- Adorable, angular shape
- Fun to drive at city speeds
- Spacious interior
- Generous feature list
- Strong safety
- Long travel for manual shifter
- Road noise
- Sluggish at higher speed
The 2011 Kia Soul is fashion-forward and fun-to-drive—and unlike most of its urban-wagon rivals, it's just as practical as it looks.
The 2011 Kia Soul has brought an entirely new attitude to the small-car class—and its design nearly outsmarts the bricklike Scion xB and the oddity that is the Nissan Cube.
While once upon a time, Kia's products were derivative, the Soul is now the one likely to be copied; it's a trendsetting, stylish fou-door wagon with a sharp, roomy, and well-fitted cabin, as well as a comprehensive list of safety and fun features.
The 2011 Soul is a fun take on the now-popular "urban wagon" theme; it wins on styling, hands-down. The reverse boomerang of the rear end reminds some of the In-N-Out burger logo; to others, it's simply a crisp, rakish shape with a little bit of busy detailing up front. The front wears the new Kia corporate grille and friendly-feeling headlamps; the rear is less tidy, but the square, tall taillamps frame a light and lofty hatchback that's nearly vertical—a nice punctuation to the Soul's casual leaning stance. Inside, the Soul isn't nearly as groundbreaking. It's a refined blend of round shapes and embossed plastics—a slightly hipper version of the small-car standard, but not stooping to novelty like a VW Beetle—and a variety of colors and textures if you like, from red plastic covering the dash to houndstooth-check material swathing the seats.
You have a choice between two different engines, either with automatic or manual transmissions, in the 2011 Kia Soul. Most Soul wagons will sport a four-cylinder engine with 2.0 liters of displacement, 142 horsepower, and 137 pound-feet of torque; but there's also a 1.6-liter four-cylinder making 122 horsepower and 115 pound-feet of torque. Either way, the powertrain is hardly the stuff of dreams, but it manages to propel the 2,800-pound Soul quickly enough, thanks to well-chosen gear ratios—even if having four speeds means they're really far apart. All Souls ride atop a conventional MacPherson strut front and torsion-beam rear suspension, and they have four-wheel disc brakes. Base and mid-line Souls wear 15- and 16-inch wheels. The Soul Sport leads the performance pack with 18-inch wheels and different suspension tuning. Across the board, handling is as tidy as any compact's, though most testers find that the 18-inch wheels on the Sport make the ride less comfortable on city streets.
The boxy exterior of the 2011 Kia Soul promises a versatile, roomy, almost van-like interior, and it delivers on that promise—with interior space for five (or four adults) or, with the back seats folded forward, some very impressive cargo space. In front, the driver sits quite upright, and finds easy-to-use controls at hand and cheery gauges framed by the steering wheel—which is not the case with the Scion, for example. Knee and legroom are good, seat comfort is good, and headroom is great—even in the backseat, where the middle passenger may be compressed for shoulder room. The second-row seats fold forward to boost cargo area over 53 cubic feet, and the cargo floor lifts to expose more storage area; an optional compressed-foam cargo organizer also fits in there. The Soul also has a two-tier glove box capable of holding a 15-inch laptop, a center console, an iPod-sized bin atop its center stack, and lots of cup holders. Dimensionally it checks in at 161.6 inches overall, 70.3 inches wide, 63.4 inches high, and it has a 100.4-inch wheelbase.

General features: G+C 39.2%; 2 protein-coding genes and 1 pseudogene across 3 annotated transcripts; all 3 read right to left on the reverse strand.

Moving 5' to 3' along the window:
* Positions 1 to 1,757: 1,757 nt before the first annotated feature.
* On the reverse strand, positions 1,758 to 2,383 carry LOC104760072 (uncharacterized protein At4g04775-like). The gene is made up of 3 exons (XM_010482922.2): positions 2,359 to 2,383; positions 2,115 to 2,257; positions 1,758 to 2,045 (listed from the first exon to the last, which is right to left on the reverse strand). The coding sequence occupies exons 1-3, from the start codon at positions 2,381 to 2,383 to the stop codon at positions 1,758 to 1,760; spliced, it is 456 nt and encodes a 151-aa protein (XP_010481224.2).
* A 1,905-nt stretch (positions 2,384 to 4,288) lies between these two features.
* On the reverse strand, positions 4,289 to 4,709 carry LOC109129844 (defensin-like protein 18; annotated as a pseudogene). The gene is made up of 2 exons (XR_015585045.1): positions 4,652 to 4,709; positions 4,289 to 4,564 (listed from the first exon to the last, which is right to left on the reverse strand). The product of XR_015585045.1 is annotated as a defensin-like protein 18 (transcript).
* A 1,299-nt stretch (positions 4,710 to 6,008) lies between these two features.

For a small car—especially one with such a low price—the 2011 Kia Soul comes with a very extensive (and complete) set of safety equipment. Front side and side-curtain airbags are included, along with four-wheel anti-lock disc brakes and electronic stability control. The front seats also have active head restraints, which help curb whiplash. It's received excellent safety ratings from both major agencies as well.
The Car Connection has found the combination of cavernous cargo capacity, and simple switchgear with a satisfying, quality feel, to help the Soul feel even better than the sum of its parts. The awesome-sounding (optional) 315-watt sound system and well-integrated Bluetooth add to that impression. Options on various Soul models include a sunroof, that sound-system upgrade, and more than 60 accessories, from styling add-ons to interior trim. A navigation system isn't offered, nor is a hard-drive-based audio system, a notable omission.
Two different Special Edition Soul models will be offered in the 2011 model year; both will be based on the Soul+ trim and include automatic climate control plus unique exterior styling and special accessories.